Manufacturers of paint who are not using the ASTM guidelines have condensed scales like the Wool Scale down to four or five categories and then assigned each category a symbol such as a letter or a star. Most manufacturers have been reluctant to make public the correlation of their categories to actual time, such as years, under museum conditions. Since there are  so  many  variables  involved with longevity, no manufacturer could possibly supply a warranty, and it was feared that making such a correlation would imply such a warranty.  Talens was the first company I could persuade to break the ice for the benefit of all painters. Although the actual boundaries drawn between the different  permanency groups, due to the variations in testing procedures, can vary significantly from manufacturer to manufacturer, the highest rating given to a paint by manufactur­ers is most often equivalent to 8 on  the  Wool  Scale.  The  lowest rating,  other than fugitive, is equivalent to 6 on the Wool Scale. In other words, if a manufacturer's  highest rating  is  or  AA,  the color should  show  no visible  change in its pure state under normal museum conditions  for at least  two hundred  years. A color assigned the lowest rating, such as one star or B,  should  show  no  visible change  for  at  least  twenty-five  years  in  its  pure  state  under  normal   museum conditions. (This rating is considered the minimal acceptable limit for an artists' material.) Colors labeled as "fugitive" or that have no rating, will show a visible change within twenty-five years. Although the Talens Company said that its mid­dle category ** (2 stars) is roughly equivalent  to seventy-five years under normal museum conditions, there is too much variation among manufacturers to generalize about  the ratings used between the highest and lowest.

This information applies only to artists' paints and not to any other  materials such as graphic arts materials, industrial paints, or house paints,  for  which  the term "permanency" means fifteen to twenty-five years, or one generation.

Despite the enormous spectrum of available artists' colors, a number of paint­ers have experimented with pigments that do not meet minimum permanency standards (at least 6 on a Wool Scale), such as fluorescents, enamels, even vege­table juices. Artwork produced with these materials must be considered "self­ destruct" artwork. As long as the customer who collects such a piece of artwork understands its nature, it seems reasonable to produce and sell it. However, there have been several situations where an artist did not do his or her homework and unknowingly produced and sold a piece of "self-destruct" artwork.  Most  of these situations have been resolved by the artist exchanging the artwork for  another. It would be wise for any professional artist to consider that there have  been successful legal actions taken against the artists and galleries in such cases.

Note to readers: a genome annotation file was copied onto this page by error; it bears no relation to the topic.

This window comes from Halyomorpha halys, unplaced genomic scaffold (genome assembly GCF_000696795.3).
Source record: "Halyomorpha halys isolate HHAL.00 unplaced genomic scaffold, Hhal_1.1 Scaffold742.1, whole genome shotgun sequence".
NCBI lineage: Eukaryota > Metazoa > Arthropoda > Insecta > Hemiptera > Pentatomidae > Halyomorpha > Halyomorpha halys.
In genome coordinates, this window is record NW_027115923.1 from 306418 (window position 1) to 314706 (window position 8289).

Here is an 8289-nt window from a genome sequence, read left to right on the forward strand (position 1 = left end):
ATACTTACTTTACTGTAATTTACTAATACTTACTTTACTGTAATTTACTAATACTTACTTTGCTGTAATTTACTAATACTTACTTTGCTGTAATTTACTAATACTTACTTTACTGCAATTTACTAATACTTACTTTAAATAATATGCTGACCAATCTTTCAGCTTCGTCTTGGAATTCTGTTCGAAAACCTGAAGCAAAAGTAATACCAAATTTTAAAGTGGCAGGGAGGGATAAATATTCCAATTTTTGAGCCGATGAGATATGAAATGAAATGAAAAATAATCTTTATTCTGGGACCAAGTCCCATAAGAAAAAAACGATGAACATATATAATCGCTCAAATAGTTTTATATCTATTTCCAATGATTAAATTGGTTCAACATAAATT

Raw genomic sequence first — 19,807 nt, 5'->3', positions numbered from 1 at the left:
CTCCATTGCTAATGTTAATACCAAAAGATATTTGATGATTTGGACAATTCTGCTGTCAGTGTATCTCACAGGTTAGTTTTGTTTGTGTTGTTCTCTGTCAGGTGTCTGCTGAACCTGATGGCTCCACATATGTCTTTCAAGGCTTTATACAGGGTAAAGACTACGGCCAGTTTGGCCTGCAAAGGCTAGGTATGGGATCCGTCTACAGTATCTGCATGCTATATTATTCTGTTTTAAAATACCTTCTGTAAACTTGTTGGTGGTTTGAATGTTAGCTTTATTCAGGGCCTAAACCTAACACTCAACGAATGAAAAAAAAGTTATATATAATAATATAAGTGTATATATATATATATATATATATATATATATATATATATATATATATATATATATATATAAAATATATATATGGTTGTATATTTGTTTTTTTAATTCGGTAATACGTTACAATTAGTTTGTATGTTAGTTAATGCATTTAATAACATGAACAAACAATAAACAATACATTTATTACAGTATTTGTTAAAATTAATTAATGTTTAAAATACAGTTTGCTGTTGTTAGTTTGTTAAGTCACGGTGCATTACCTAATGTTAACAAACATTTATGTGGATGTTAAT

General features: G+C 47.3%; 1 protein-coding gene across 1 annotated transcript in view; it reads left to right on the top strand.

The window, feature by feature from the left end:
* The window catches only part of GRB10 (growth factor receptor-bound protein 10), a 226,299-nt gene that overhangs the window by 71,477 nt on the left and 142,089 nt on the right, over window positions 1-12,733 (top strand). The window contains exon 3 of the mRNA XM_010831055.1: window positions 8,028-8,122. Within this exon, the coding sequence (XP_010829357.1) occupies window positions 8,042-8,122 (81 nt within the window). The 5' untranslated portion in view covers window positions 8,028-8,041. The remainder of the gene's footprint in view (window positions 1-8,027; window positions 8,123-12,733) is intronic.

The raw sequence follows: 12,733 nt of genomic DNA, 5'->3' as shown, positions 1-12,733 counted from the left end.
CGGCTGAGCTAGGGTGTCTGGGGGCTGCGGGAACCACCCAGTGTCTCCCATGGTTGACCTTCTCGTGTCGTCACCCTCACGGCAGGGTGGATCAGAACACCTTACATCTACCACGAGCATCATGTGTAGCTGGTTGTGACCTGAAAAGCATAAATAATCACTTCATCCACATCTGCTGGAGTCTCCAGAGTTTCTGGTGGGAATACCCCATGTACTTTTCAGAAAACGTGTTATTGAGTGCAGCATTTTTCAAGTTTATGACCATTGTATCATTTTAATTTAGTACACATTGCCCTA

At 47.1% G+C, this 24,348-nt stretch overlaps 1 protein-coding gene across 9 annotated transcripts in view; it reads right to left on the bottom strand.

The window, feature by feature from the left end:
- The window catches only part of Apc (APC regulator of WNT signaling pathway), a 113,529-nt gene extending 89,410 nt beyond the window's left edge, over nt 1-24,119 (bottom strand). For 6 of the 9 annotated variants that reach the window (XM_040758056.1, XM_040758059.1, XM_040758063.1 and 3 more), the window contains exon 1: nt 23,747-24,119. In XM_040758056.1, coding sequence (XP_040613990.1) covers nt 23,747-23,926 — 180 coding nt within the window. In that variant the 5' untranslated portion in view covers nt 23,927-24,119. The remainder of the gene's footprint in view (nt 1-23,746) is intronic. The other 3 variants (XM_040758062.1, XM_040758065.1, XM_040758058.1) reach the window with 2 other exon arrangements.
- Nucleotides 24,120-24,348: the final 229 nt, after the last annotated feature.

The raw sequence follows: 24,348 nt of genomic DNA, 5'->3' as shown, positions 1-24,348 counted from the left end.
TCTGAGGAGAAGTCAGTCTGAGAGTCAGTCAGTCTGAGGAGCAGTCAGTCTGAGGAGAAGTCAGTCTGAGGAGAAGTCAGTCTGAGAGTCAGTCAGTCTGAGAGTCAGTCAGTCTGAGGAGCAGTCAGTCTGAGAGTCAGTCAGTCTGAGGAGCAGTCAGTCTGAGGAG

Pigments, which are chemicals, can react with one another to form new chem­icals. When this occurs in artwork the results, such as changes in a painting's appearance, are often undesirable. Chemical reactions can be avoided by not using incompatible pigments or by treating the pigments so that they can  be  mixed together without reacting. The only proven treatment  that  will  prevent  most incompatible pigments from reacting  with one another  is to grind  them  into a drying oil, such as linseed oil, which will coat each pigment particle. If all the pigment particles are coated they will not be able to come into contact with one another and react. This is the reason that the greatest variety of pigments  and  colors is found among oil paints.

LeFranc & Bourgeois has supplied additional  permanency information on its oil paint tubes in regard to compatibility. Paints that can be mixed without sig­nificant reduction in permanency have a large red M painted on the front of the tube.

Compatibility of pigments within oil paints is of little concern if the protective  oil coating is not stripped away. However, if an oil paint is mixed with only a thinner instead of a medium, the thinner will wash away the protective  coating. (For Since most of the chemical reactions in this case are slow, it may be several years  before  the  effects of this misuse become obvious. Unfortunately, the excessive use of thin­ners has become a common method of painting.